height (HTML attribute)

Depr. Version
Yes N/A


height="height in pixels"


An embed does not require a height attribute, but it has its uses. The main use for specifying the height (and width) is to improve the experience for a user while a page is loading. If the dimensions are specified in the markup, as the page is loaded the space required for the object is ‘reserved’ by the browser; without this information, the browser does not know how big the object is and cannot allocate the necessary space. On a slow-loading page, the effect can be quite disturbing as content is constantly re-flowed as each new object appears on the page.

The downside of specifying a height (and width) is that if you later decide to update an embedded file that is used site-wide it would require changing all the dimension attributes for each page. Depending on how your web site is managed (manually, template-driven, CMS, server-side includes), this may be a minor niggle or a real issue for you. It is a case of weighing up the pros and cons.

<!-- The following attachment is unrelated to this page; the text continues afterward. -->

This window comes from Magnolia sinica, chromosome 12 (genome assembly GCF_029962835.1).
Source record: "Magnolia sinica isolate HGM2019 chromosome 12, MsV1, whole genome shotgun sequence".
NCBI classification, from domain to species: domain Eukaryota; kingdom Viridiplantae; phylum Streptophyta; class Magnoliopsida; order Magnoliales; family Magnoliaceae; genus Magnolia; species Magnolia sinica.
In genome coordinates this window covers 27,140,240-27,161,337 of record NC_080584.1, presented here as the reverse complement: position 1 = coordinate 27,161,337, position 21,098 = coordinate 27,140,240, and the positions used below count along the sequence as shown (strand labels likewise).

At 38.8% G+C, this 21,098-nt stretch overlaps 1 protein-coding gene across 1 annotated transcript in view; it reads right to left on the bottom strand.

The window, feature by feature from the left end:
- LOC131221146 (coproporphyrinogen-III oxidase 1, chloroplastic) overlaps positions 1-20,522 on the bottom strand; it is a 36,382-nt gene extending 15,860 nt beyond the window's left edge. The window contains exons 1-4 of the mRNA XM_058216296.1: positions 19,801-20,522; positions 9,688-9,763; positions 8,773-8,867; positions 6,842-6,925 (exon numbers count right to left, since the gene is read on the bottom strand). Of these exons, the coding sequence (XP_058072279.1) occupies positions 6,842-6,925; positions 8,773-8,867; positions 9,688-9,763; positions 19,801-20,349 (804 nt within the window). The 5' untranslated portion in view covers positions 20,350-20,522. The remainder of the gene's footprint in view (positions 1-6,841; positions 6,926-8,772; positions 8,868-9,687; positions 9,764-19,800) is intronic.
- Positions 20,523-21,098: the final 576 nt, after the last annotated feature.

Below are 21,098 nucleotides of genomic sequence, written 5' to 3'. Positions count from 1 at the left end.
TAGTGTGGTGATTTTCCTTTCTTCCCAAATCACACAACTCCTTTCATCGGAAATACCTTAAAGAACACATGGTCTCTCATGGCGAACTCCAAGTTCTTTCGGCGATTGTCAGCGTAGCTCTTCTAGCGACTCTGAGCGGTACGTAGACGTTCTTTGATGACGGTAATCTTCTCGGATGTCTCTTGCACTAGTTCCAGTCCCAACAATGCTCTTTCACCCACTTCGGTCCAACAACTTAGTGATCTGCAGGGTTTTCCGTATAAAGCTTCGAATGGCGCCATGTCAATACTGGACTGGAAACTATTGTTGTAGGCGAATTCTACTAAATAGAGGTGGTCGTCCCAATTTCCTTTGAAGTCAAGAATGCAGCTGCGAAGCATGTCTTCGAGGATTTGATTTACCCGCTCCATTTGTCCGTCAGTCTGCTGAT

If the height attribute is set by itself, but no width attribute is set, the image will be rescaled proportionally. And depending on the type of content in the embed and the browser rendering it, if non-proportional dimensions are specified (e.g. a 200 x 200 pixel object is set to 100 and 300 pixels in height and width respectively), the results vary (image objects can be stretched/squashed just as they can when applied using the img element, but multimedia objects may not distort in the same way).


The height attribute set to "100":

<embed src="giant-grasshopper.jpg" width="300" height="100"></embed>


A number representing the height of the object in pixels.


The compatibility of this attribute is dependent on the type of object. For image type objects, there is reasonable cross-browser support for the height attribute.

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